An issue of Papakura Post Office zine produced for the exhibition includes some more related reflections in an essay entitled Blake's Absence by John Cunningham:

'Walking around Peckham Rye Common in 1767 the young William Blake glimpsed a vision of angels glittering in the branches of a tree. In the UK PLC of the 21st century this would be the imaginary jittering of an imbecile, a child that might prove not only unfit for future work but would probably be unfit for anything much except remedial education, therapy and pills. Even in Blake’s time Mommy Blake had to dissuade Daddy Blake from thrashing him. Angels seem wholly absent from Peckham Rye in 2012, unless one is occasionally conjured up from the skunk smoke of bored teenagers or the desperate yearnings of the Sunday leisure time of middle class families. Needless to say, angels are more likely to respond to the former than the latter...

X: Do you think Blake actually saw an angel on Peckham Rye Common that day in 1767?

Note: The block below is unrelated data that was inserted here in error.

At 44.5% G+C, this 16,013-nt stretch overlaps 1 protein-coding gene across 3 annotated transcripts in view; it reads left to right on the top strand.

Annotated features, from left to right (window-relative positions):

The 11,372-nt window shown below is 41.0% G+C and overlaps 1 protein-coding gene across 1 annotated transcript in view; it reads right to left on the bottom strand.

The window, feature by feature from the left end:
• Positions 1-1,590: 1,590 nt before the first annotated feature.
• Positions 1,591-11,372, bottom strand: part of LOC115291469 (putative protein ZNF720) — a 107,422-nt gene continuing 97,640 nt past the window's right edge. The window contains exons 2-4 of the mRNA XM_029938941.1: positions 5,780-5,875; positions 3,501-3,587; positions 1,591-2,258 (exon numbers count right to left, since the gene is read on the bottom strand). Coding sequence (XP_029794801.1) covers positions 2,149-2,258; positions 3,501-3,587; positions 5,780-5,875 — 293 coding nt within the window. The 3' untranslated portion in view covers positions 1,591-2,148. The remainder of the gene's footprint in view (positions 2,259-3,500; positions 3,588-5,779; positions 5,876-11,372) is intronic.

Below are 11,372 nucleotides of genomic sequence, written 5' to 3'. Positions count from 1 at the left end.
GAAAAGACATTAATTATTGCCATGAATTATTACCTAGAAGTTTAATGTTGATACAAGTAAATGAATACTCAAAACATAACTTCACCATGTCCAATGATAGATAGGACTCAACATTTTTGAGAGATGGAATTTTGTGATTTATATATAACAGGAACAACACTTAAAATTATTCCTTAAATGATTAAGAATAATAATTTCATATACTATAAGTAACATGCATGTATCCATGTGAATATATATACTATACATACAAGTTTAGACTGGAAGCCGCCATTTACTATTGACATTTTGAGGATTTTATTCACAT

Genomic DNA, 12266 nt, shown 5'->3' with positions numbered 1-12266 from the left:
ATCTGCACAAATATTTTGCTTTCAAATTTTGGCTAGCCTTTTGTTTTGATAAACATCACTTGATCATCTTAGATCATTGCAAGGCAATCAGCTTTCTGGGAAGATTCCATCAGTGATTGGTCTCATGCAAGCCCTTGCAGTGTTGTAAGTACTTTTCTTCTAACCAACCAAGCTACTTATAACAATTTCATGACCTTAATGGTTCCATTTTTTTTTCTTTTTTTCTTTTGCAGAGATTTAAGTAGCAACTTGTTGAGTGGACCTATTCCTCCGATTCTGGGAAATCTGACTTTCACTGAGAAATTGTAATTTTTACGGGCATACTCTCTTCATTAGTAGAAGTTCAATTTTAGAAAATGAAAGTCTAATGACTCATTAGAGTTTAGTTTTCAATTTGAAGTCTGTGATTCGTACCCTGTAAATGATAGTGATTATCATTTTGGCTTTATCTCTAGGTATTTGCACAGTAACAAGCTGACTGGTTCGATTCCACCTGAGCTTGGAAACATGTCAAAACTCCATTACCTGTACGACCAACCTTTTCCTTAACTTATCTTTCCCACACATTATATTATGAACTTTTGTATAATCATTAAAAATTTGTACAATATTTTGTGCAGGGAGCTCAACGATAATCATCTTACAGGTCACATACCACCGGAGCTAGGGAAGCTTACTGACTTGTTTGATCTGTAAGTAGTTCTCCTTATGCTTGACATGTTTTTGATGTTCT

Y: I don’t know, it’s hard to put oneself in the field of vision of a ranting non-conformist like Blake. If he did I like to imagine that through the cross hatch of messianic time Blake glimpsed the slightly demonic angel that the painter Paul Klee dubbed ‘Angelus Novus’. Claws, staring eyes, out stretched wings: an angel that the Kabbalistic Marxist Walter Benjamin thought of as being a witness to the ongoing catastrophe  of capitalist history. The ‘angel of history’, condemned to always be looking back
at the accumulated debris but awaiting her chance to become one with profane time and redeem this through destruction. It’s in Benjamin’s Theses on History'.

(more posts on Blake)

Wednesday, September 12, 2012

Build the Lenox project

The proposal to build a replica seventeenth century ship in Deptford sounded like a fantasy when people first started floating it, but it now seems to be gaining some momentum. The would-be developers of the Convoys Wharf site on the riverfront have come under pressure to acknowledge the site's history as the location of the Royal Dockyard, and seem to be coming round to allowing space for the project in their plans. Further details at Build the Lenox.

The original Lenox was a Restoration warship built at Deptford and launched in 1678.

(pictures of the remains of the Dockyard, as uncovered by archaeologists earlier this year:

Tuesday, September 11, 2012

Millwall Dressing Room

One of the hidden sites of SE London - the Millwall dressing room:

The showers

The baths